Unit 4 lesson 6 victory in the pacific


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Unit 4 lesson 6 victory in the pacific

  1. 1. Victory in the PacificUnit 4, Lesson 6
  2. 2. Objectives • Summarize the course of the war and identify and explain the significance of the most important military engagements. • Explore the reasons that President Truman decided to use the atomic bomb against Japan. • Articulate the reasons behind the Japanese surrender, and the role the atomic bomb played in that decision .
  3. 3. Terms and People•Manhattan Project – code name of the project thatdeveloped the atomic bomb.•Atomic Bomb – nuclear weapon used in Hiroshima andNagasaki•Hiroshima – Seaport in Japan where the first atom bombwas dropped.•VJ Day – Victory in Japan, August 15, 1945•United Nations - Organization founded in 1945 to promotepeace.
  4. 4. What was the nature of the fighting in Asia and thePacific? How did America’s involvement end theSecond World War? The war in the Pacific was ongoing since Pearl Harbor. It was not until later in the war when we would reach the first islands of Japan and brutally fight to victory. After hundreds of thousands of lives were ruthlessly killed, Truman made the decision to drop atomic bombs on Japan, ultimately ending the war.
  5. 5. Post Pearl Harbor, War still raged in the Pacific, where the Allies were fighting their way toward Japan.• Battles during the island-hopping campaign were fierce, with high casualties on both sides.• Kamikazes crashed into American ships. Japanese troops fought to the death.• An intense bombing campaign leveled much of Tokyo. Still, Japan refused to surrender.
  6. 6. World War II in the Pacific, 1942−1945
  7. 7. Iwo Jima• The battle for Iwo Jima took place in February of 1945. ▫ The capture of Iwo Jima was part of a three-point plan the Americans had for winning the war in the Far East.
  8. 8. Despite its size, Iwo Jima was considered to have great tactical importance. There were two airfields on the island: Under American control, the airfields could be used asUnder Japan’s control; they emergency landing bases forcould be used by Japanese damaged airplanes in the fighter planes to attack bombing raids. They couldAmerican bombers on their also be used for American flights to Japan. fighter planes to escort the bombers, as they needed smaller runways for take-off.
  9. 9. The Fight• The battle was marked by some of the fiercest fighting of the War. The Imperial Japanese Army positions on the island were heavily fortified, with vast bunkers, hidden artillery, and 11 miles of tunnels• The battle was the first U.S. attack on the Japanese Home Islands• Ended a month later on March 26th.
  10. 10. The Bloodiest Battle of the Pacific…• Okinawa: April 1945• The U.S. military wanted Okinawa for three reasons: ▫ American medium bombers could reach the Japanese home islands from Okinawa, ▫ its seizure would sever the remaining southwest supply lines to resource-hungry Japan, ▫ and Okinawa could be used as a support base for the scheduled November invasion of Japan.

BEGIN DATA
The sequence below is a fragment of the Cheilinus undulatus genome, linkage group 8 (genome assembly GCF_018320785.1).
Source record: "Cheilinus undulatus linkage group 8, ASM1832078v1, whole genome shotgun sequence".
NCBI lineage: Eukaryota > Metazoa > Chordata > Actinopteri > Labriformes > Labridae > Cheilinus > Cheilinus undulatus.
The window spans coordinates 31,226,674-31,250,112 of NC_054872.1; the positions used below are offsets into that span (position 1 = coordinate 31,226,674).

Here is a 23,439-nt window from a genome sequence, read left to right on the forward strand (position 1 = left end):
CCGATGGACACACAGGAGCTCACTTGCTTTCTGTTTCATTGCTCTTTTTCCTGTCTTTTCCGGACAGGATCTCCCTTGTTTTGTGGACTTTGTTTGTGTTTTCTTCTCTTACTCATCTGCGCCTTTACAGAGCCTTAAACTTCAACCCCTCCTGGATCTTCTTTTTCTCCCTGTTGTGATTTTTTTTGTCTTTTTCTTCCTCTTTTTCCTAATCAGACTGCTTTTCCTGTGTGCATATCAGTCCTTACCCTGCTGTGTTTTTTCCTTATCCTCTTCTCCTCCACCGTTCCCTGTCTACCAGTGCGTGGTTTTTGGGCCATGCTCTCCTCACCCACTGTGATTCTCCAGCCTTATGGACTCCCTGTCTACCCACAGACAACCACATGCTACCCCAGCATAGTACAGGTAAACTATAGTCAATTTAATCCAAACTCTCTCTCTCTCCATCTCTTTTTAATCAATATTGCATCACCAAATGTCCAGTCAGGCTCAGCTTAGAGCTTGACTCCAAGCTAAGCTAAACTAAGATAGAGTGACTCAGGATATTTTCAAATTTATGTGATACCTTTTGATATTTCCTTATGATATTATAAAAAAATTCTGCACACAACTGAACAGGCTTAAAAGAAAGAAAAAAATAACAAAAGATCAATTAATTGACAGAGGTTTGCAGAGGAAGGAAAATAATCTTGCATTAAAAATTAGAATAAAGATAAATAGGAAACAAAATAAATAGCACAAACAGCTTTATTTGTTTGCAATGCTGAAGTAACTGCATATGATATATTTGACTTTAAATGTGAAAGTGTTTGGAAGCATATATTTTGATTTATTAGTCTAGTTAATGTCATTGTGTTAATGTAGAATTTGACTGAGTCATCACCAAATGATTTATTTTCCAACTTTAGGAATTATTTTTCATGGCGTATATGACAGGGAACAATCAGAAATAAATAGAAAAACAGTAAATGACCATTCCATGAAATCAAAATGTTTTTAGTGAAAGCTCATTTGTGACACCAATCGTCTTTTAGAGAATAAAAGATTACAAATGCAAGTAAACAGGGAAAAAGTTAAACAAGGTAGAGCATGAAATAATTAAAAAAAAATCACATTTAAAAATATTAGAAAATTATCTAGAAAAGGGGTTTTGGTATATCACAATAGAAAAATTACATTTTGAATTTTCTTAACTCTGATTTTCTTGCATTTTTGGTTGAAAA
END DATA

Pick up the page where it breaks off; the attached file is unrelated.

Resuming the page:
11. 11. • Okinawa was the largest amphibious invasion of the Pacific campaign.• It was the last major campaign of the Pacific War.• More people died during the Battle of Okinawa than all those killed during the atomic bombings of Hiroshima and Nagasaki.
  12. 12. Early in the war, The top secret The bomb wasFDR had program was code- successfullyauthorized named the tested in Julyscientists to Manhattan 1945.develop an atomic Project.bomb.Now it was up to Truman to decide if and when to use it.
  13. 13. What would you do…… if you were President?
  14. 14. Design of Two Bombs• The Manhattan Project produced two different types of atomic bombs ▫ code-named Fat Man and Little Boy• Fat Man= Nagasaki, nuclear implosion• Little Boy= Hiroshima, nuclear explosion
  15. 15. The Japanese An invasion of Japan could costrefused to up to 1,000,000 American lives.surrender.Truman’s chief priority was to save Americanlives.
  16. 16. On August 6, 1945, U.S. pilotsdropped an atomic bomb onHiroshima.Three days later, they dropped asecond bomb on Nagasaki.
  17. 17. Immediate Aftermath • In less than one second, the fireball had expanded to 900 feet. • The blast wave shattered windows for a distance of ten miles and was felt as far away as 37 miles. • Over two-thirds of Hiroshimas buildings were demolished. • The hundreds of fires, ignited by the thermal pulse, combined to produce a firestorm that had incinerated everything within about 4.4 miles of ground zero. • “Black Rain”
  18. 18. Physical Effects• The survivors, known as hibakusha, sought relief from their injuries.• 90 percent of all medical personnel were killed or disabled, and the remaining medical supplies quickly ran out.• Their symptoms ranged from nausea, bleeding and loss of hair, to death.• Flash burns, a susceptibility to leukemia, cataracts and malignant tumors were some of the other effects.
  19. 19. On August 15, Emperor Hirohito surrendered. The Allies celebrated V-J Day, marking victory in Japan.The most costly war in history was finally over.